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Energy Drinks: CAUTION!

Nowadays, energy drinks are present and accessible almost everywhere, in grocery stores, convenience stores and even in some sport shops. It is also a frequent occurrence to notice empty energy drink containers near schools and arenas, and see young people walk on the street and people driving cars while drinking energy drinks.

To stimulate sales of those products, several ad campaigns use posters, TV commercials and even motor vehicles bearing energy drink companies logos and colours. As well, manufacturers sometimes sponsor sport events and widely distribute free drinks. All those ads promote their products by indicating that energy drinks help stimulate mind and body, boost intellectual alertness, combat fatigue and even improve physical stamina.

The products are so fashionable that consumers trivialise their use. Young people, athletes and workers use them often and for several reasons. Often, when I visit workplaces, I notice empty containers in construction trailers, vehicles and even at workstations. What does the use of energy drinks really do for you, are they truly necessary? Will their consumption add value to your performance?

First of all, let us have a look at the ingredients of those drinks and at their side-effects. Actually, experts have been warning people for several years after noticing an increase in patients in hospital emergencies after drinking excessive amounts of that type of drinks. According to the experts, consumption can affect mood, cardiac function, the ability to concentrate and quality of sleep, all effects that are diametrically opposed to the virtues advertised. That is why it is imperative to remain alert when using those drinks that are everything but innocuous. The marketing of energy drinks focuses on the natural sources of ingredients and indeed, most of them contain extracts of plants such as ginseng, ginkgo biloba and guarana, which help stimulate the body and increase concentration. However, guarana seeds contain twice as much caffeine as coffee does, so that is why it can be dangerous to ingest it in large quantities. Moreover, once combined, those plant extracts dramatically multiply the effects of caffeine. In addition, since users of energy drinks could become dehydrated prematurely, they must make sure to drink more water. Energy drinks also contain a very large quantity of sugar. Every 250 ml container can contain up to 7 to 9 teaspoons, meaning 110 to 140 calories.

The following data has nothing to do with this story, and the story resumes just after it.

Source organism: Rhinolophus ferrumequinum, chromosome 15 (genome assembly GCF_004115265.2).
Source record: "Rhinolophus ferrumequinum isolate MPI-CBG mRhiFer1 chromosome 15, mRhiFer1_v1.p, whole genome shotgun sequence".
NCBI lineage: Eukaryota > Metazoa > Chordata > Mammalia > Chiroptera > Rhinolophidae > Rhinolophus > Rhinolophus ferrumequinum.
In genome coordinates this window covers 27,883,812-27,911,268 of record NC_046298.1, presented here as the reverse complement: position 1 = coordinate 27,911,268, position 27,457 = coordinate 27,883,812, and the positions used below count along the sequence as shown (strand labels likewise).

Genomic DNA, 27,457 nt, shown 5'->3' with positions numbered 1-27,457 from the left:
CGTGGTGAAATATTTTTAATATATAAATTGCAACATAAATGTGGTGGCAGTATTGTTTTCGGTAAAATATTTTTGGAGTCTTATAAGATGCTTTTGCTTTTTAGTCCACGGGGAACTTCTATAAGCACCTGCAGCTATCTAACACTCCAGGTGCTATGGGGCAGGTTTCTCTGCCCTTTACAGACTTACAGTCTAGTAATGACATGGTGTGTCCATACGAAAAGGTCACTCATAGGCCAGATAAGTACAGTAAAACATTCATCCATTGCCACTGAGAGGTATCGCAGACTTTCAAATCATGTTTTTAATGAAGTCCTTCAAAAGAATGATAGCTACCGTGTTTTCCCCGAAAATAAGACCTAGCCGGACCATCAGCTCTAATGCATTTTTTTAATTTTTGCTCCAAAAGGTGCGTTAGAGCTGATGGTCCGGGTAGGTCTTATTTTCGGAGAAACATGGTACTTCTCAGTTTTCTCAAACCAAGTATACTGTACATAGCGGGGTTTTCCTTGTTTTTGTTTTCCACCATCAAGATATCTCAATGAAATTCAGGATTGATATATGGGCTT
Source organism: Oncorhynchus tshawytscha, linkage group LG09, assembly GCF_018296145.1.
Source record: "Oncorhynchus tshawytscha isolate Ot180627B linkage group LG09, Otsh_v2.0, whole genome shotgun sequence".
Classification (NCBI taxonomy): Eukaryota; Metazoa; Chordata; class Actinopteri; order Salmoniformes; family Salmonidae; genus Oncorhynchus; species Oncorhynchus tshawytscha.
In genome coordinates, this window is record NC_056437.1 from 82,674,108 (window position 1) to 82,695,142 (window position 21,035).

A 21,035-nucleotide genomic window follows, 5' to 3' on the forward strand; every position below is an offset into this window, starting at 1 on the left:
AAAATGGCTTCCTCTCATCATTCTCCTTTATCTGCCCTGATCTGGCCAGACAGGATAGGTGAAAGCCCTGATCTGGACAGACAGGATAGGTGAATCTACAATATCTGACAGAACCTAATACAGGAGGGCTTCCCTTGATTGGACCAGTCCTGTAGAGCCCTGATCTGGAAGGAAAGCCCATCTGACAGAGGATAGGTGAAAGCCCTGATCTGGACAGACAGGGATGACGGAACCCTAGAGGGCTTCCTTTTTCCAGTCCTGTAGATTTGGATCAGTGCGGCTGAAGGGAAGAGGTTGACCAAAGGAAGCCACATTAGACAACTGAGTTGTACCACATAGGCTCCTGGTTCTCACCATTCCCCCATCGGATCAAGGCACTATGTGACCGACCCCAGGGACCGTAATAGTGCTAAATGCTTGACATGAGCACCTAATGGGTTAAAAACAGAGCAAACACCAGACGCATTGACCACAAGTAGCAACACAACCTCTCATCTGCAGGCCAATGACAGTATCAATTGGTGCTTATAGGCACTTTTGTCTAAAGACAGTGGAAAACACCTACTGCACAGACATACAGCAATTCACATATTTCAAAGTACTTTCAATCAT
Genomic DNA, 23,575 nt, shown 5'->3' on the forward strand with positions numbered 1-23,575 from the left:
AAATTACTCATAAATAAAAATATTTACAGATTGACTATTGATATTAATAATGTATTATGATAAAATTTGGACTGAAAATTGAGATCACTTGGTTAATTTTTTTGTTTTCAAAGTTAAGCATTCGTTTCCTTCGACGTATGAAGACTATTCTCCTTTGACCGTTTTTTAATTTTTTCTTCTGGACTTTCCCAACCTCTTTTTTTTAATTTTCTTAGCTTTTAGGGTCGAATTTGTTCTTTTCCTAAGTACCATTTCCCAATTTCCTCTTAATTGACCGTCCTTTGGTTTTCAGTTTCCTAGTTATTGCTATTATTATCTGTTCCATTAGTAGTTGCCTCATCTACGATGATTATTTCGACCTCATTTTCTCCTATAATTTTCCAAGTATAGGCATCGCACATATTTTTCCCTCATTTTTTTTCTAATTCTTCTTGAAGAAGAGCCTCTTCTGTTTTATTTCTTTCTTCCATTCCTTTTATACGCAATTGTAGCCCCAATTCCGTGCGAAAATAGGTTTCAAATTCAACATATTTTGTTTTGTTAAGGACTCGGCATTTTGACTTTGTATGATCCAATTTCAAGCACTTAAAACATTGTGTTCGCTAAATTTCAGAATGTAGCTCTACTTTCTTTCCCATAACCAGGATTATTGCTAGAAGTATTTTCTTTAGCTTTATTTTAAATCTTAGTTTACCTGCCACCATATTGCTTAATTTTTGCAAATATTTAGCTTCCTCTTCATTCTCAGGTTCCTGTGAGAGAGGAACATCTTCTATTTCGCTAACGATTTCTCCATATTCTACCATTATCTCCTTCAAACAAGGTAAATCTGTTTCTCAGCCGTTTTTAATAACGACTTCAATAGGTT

Energy drinks tend to have quite an array of adverse effects on your health. Extended use of those drinks can cause side-effects on the central nervous system (lack of sleep, irritability, anxiety, headaches), cardiovascular system (blood pressure increase, rapid heart rate, risk of arrhythmia), digestive system (overproduction of acidity, heartburn and gastrointestinal disturbances) and renal system (overproduction of urine leading to loss of water (dehydration) and minerals (sodium, potassium, etc.)).

Therefore, energy drink users in the workplace could find themselves in a state of dehydration without feeling it immediately. Moreover, studies show a relationship between dehydration and musculoskeletal injuries, particularly while working under conditions of extreme heat.

In conclusion, the use of energy drinks is not recommended. While they produce some effect in the short-term, their side-effects are much harmful to your health. Those drinks are to be removed from the workplace and not recommended before a work shift, particularly in hot weather. After publication of the 2012 Food and Drug Administration (FDA) report on the subject, it seems that the effects of energy drinks on our health remain under close scrutiny by the researchers. However, this much is certain: health hazards are real. A healthy diet combined with a healthy lifestyle guarantee optimal work performance![i]

[i] Source: HAMMOUM, Sabrina. La vérité sur les boissons énergisantes et énergétiques (The Truth About Energy Drinks)